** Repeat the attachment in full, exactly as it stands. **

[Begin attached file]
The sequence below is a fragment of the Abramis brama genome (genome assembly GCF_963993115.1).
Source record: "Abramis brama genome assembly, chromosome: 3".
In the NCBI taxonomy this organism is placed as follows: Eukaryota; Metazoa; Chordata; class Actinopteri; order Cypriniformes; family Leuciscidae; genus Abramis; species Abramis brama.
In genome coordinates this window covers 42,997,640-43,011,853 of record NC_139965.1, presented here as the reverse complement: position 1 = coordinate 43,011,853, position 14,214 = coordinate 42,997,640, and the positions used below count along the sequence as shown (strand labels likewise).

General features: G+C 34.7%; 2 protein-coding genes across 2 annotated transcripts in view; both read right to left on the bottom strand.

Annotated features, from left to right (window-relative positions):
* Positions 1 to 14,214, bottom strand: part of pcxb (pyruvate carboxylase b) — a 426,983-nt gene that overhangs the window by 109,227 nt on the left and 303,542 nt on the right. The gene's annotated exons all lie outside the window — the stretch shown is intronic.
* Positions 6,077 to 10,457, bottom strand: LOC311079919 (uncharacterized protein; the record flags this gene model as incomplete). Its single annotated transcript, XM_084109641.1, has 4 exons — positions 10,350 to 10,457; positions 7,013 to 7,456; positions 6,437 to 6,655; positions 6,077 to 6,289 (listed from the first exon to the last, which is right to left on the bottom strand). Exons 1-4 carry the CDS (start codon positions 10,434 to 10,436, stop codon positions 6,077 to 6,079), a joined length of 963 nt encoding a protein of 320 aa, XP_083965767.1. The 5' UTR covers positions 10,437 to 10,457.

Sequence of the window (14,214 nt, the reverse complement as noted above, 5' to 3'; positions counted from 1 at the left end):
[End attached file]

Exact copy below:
The sequence below is a fragment of the Abramis brama genome (genome assembly GCF_963993115.1).
Source record: "Abramis brama genome assembly, chromosome: 3".
In the NCBI taxonomy this organism is placed as follows: Eukaryota; Metazoa; Chordata; class Actinopteri; order Cypriniformes; family Leuciscidae; genus Abramis; species Abramis brama.
In genome coordinates this window covers 42,997,640-43,011,853 of record NC_139965.1, presented here as the reverse complement: position 1 = coordinate 43,011,853, position 14,214 = coordinate 42,997,640, and the positions used below count along the sequence as shown (strand labels likewise).

General features: G+C 34.7%; 2 protein-coding genes across 2 annotated transcripts in view; both read right to left on the bottom strand.

Annotated features, from left to right (window-relative positions):
* Positions 1 to 14,214, bottom strand: part of pcxb (pyruvate carboxylase b) — a 426,983-nt gene that overhangs the window by 109,227 nt on the left and 303,542 nt on the right. The gene's annotated exons all lie outside the window — the stretch shown is intronic.
* Positions 6,077 to 10,457, bottom strand: LOC311079919 (uncharacterized protein; the record flags this gene model as incomplete). Its single annotated transcript, XM_084109641.1, has 4 exons — positions 10,350 to 10,457; positions 7,013 to 7,456; positions 6,437 to 6,655; positions 6,077 to 6,289 (listed from the first exon to the last, which is right to left on the bottom strand). Exons 1-4 carry the CDS (start codon positions 10,434 to 10,436, stop codon positions 6,077 to 6,079), a joined length of 963 nt encoding a protein of 320 aa, XP_083965767.1. The 5' UTR covers positions 10,437 to 10,457.

Sequence of the window (14,214 nt, the reverse complement as noted above, 5' to 3'; positions counted from 1 at the left end):